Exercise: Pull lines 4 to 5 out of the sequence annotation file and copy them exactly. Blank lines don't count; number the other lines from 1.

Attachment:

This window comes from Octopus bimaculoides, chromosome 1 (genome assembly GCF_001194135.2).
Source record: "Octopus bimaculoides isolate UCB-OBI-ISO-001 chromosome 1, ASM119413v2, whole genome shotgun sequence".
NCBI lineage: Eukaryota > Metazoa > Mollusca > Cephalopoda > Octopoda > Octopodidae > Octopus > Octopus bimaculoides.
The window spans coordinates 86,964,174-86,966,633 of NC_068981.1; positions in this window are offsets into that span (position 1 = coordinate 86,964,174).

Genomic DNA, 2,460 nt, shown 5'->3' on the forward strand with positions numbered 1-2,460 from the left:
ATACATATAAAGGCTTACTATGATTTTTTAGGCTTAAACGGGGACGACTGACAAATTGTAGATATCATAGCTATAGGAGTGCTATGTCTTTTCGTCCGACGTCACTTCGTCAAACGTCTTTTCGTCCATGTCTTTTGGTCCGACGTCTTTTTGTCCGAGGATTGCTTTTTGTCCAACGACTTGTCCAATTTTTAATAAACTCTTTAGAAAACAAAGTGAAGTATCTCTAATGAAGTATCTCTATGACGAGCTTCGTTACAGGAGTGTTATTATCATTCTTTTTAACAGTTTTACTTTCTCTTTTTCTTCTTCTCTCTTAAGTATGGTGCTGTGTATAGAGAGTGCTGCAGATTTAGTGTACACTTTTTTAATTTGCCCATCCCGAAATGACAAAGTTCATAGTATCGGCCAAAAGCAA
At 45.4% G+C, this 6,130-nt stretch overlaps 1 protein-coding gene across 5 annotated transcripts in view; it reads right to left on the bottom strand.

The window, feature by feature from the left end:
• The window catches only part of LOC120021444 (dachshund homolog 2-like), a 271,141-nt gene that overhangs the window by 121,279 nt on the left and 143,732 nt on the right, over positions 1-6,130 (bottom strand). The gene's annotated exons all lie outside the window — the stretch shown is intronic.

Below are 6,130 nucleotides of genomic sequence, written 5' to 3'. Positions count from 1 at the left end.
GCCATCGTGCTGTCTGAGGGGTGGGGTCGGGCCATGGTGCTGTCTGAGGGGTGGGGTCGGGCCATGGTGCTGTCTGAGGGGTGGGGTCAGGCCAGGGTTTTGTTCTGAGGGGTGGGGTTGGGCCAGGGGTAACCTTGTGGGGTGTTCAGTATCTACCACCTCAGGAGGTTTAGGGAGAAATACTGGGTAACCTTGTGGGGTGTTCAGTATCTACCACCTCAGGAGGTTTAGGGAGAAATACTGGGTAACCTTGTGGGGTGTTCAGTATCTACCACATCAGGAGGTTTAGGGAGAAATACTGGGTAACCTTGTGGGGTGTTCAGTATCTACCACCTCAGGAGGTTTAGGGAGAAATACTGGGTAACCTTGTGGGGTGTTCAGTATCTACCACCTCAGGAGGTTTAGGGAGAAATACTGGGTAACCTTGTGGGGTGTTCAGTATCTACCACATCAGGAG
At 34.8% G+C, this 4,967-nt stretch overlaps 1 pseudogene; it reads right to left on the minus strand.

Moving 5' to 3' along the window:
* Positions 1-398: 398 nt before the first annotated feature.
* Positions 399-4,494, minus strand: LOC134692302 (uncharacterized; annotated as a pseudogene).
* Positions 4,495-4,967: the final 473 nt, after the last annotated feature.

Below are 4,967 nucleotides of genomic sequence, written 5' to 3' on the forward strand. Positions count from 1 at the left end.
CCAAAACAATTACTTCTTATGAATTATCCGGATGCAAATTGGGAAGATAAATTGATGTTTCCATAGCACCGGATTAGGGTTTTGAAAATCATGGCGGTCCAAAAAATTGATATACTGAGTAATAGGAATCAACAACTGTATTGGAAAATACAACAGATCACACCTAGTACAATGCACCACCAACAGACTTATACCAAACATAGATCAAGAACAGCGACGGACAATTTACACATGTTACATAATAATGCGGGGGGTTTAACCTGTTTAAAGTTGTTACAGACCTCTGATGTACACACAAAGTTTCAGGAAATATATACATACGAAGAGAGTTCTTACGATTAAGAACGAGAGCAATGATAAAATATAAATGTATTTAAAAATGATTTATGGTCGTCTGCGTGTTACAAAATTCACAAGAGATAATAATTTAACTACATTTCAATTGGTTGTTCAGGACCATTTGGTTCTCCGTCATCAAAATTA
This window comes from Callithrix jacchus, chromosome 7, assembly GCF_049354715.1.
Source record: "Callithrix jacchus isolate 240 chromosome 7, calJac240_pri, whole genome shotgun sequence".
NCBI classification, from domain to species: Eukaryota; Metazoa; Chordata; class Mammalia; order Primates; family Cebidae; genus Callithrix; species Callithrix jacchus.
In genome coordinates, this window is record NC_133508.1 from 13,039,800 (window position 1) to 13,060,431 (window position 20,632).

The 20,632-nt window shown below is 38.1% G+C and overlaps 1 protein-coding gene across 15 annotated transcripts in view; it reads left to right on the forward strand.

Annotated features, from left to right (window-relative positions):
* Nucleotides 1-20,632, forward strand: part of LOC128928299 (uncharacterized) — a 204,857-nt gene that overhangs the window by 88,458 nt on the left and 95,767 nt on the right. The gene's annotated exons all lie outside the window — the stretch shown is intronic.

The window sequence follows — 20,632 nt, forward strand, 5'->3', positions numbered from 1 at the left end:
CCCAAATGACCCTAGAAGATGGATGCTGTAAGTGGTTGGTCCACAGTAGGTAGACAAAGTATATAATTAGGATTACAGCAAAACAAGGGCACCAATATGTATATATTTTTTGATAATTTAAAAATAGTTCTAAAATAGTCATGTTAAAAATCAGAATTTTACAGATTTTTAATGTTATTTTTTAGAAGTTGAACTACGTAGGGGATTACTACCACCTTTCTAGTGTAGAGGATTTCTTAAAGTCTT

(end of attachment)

The window spans coordinates 86,964,174-86,966,633 of NC_068981.1; positions in this window are offsets into that span (position 1 = coordinate 86,964,174).

Genomic DNA, 2,460 nt, shown 5'->3' on the forward strand with positions numbered 1-2,460 from the left: